Confessions Of A Wrestling Fanatic

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wwe.jpgThere’s usually some sort of bustle on the floor in my dorm on Monday nights. My roommate’s focus is Top Chef, while my friend Allison used to be utterly devoted to Prison Break (she dropped it in favor of Pushing Daisies, which should be back soon!). Heroes used to be playing in at least three rooms on our meager 9-room floor. But my girlfriend and I, from 9 until about 11 (sometimes 11:05 or even 11:10), are otherwise occupied. All year ‘round. What on earth could we be watching that doesn’t end the season at some point?

Wrestling. Monday Night Raw, specifically.

I used to watch wrestling and play the games with my cousin. I didn’t really get into it a whole lot; I though everyone looked kind of weird, aside from that Shawn Michaels dude. Okay, he was kind of weird too, but not like Hulk Hogan weird. I liked The Rock, too; he made me laugh. But I didn’t watch anything regularly. I only watched it with my cousin when I was over at his house and it was on, or he wanted to show me a VHS (throwback!) or something similar. My mom HATED wrestling and wouldn’t let me watch it at home, even if I wanted to.

I dropped out of the WWE (then WWF, but changed because the real WWF threw a hissy fit. I still think it’s be great to throw the Rock and a panda in a steel cage match together) for a pretty long time once I stopped hanging with my cousin. It wasn’t until I came to college that the girl who was then just my good friend somehow managed to get me to watch Raw.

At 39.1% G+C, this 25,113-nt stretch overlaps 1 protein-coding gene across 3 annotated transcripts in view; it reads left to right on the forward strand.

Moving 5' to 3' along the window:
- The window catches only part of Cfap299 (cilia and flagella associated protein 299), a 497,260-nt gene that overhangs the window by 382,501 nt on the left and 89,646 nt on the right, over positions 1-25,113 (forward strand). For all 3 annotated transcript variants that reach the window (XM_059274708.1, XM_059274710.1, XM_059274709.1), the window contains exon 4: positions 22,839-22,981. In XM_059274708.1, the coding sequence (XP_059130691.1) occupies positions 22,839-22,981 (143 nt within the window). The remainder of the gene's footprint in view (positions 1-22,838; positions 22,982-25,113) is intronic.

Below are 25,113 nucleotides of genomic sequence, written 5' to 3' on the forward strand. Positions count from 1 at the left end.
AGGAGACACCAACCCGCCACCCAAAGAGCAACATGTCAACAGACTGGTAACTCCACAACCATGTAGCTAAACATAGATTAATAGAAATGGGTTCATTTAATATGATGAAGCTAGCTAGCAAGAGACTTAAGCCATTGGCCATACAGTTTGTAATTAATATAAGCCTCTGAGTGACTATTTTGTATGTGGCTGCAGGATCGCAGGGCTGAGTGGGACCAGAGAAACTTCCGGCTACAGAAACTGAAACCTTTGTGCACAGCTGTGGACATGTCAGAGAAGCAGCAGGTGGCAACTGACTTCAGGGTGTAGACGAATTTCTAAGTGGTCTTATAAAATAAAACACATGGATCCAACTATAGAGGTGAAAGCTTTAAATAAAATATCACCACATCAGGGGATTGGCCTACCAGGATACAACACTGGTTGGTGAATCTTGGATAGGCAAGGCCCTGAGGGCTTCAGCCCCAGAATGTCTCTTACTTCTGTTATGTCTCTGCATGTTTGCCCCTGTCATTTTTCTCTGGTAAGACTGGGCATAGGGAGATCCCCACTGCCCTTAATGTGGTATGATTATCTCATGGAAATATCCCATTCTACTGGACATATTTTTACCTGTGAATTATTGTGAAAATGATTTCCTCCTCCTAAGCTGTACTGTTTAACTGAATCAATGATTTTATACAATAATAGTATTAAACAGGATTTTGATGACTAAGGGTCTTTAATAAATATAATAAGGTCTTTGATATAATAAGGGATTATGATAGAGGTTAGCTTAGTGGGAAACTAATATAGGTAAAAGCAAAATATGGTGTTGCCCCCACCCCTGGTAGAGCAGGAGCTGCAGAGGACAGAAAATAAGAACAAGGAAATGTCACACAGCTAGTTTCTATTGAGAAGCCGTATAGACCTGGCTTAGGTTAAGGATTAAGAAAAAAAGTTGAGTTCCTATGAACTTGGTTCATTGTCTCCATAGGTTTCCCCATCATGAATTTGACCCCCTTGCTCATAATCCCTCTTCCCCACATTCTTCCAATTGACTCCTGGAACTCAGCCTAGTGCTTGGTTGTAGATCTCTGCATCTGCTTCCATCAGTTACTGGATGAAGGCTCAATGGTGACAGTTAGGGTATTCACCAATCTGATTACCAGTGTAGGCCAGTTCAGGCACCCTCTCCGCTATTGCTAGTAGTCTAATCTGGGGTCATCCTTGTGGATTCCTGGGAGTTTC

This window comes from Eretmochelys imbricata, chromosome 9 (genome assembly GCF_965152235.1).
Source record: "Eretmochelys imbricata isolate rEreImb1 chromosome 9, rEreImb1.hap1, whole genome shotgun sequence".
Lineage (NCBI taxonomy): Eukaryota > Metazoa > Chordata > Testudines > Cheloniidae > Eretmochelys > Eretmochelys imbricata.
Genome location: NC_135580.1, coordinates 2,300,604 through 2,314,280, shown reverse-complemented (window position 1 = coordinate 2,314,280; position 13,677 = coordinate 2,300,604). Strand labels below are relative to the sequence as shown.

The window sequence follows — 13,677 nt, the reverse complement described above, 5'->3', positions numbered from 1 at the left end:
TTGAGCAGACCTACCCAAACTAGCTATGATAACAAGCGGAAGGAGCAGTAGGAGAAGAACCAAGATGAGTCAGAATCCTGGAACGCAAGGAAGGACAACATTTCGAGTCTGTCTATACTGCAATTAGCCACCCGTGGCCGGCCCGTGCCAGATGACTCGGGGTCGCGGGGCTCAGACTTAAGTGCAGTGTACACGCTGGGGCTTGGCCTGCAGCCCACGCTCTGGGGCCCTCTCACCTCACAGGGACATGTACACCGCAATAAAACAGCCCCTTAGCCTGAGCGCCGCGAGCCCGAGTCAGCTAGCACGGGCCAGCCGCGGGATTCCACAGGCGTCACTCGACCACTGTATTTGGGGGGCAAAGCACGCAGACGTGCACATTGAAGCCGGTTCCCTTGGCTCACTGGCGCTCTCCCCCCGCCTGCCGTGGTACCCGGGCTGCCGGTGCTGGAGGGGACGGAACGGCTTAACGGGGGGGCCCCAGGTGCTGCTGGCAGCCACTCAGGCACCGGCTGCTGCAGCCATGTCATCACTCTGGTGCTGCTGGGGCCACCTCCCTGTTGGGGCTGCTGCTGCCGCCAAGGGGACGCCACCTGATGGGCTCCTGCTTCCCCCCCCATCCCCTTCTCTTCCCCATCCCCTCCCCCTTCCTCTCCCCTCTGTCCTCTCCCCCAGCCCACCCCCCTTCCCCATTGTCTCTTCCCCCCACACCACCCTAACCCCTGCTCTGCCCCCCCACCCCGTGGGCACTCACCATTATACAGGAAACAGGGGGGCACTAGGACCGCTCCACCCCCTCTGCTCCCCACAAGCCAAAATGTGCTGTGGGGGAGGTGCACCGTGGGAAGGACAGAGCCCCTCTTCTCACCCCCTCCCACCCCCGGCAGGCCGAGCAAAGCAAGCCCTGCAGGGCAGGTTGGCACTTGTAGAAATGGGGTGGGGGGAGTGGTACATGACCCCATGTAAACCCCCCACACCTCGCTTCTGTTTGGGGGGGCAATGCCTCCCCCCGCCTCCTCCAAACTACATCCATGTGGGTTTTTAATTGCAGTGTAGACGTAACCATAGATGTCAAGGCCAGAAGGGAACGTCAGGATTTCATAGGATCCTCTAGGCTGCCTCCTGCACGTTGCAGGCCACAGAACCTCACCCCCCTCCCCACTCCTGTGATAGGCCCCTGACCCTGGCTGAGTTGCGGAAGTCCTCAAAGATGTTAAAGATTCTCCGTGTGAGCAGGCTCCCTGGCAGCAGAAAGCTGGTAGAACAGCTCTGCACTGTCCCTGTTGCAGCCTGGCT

Part of me was rather displeased. I didn’t really want to watch mostly-naked sweaty men beating the crap out of each other in a ri… okay, maybe I did. But I didn’t want to deal with the stupid backstage segments and interviews on stag… no, no, those were my favorite parts. It became an almost every weekly thing. Then it became a sacred zone; no one even talked to me on Monday at nine, because they knew I was too busy cheering on John Cena or laughing at DX’s sophomoric antics”.

It sounds stupid, but you get really wrapped up in the storylines and characters. Yeah, characters. Wrestling on the “plot” side is fake. All of the matches and most of the conversations are scripted. But they’re scripted well (most of the time; we won’t talk about when the CEO of the WWE, Vince McMahon, supposedly blew up in his own limo. He faked it for the attention, it turned out), and it plays out more like violent improv.

Yeah, punches and kicks get pulled sometimes. But a lot of times, they don’t, and these guys (and girls! WWE Divas – especially the current rougher ones like Beth Phoenix and Mickie James and the retired ones like Lita and Trish Stratus – could probably kick your ass) really do hurt themselves. A lot. Broken bones, dislocated shoulders, ripped ACLs, repeated concussions…you name it, it’s probably happened, especially to the old timers. And once you get caught up in storylines, you tend to ignore the fact that it’s “fake”, anyway.

Now, wrestling isn’t for everyone. My mom still hates and still refuses to watch it with me. I tend to get dirty looks when she walks by and sees me sitting on the edge of my couch. But if you’ve got the time, you should tune in to USA one Monday night. Don’t worry if you don’t really understand what’s happening; that was how I was, too. You might need to watch a few shows before it starts to grow on you. I’d say after about three, you’ll know whether or not you were meant to be a WWE fan.

But for your own safety, if you’re otherwise occupied on a Monday night, I’m going to have to ask you to leave a message after the beep.

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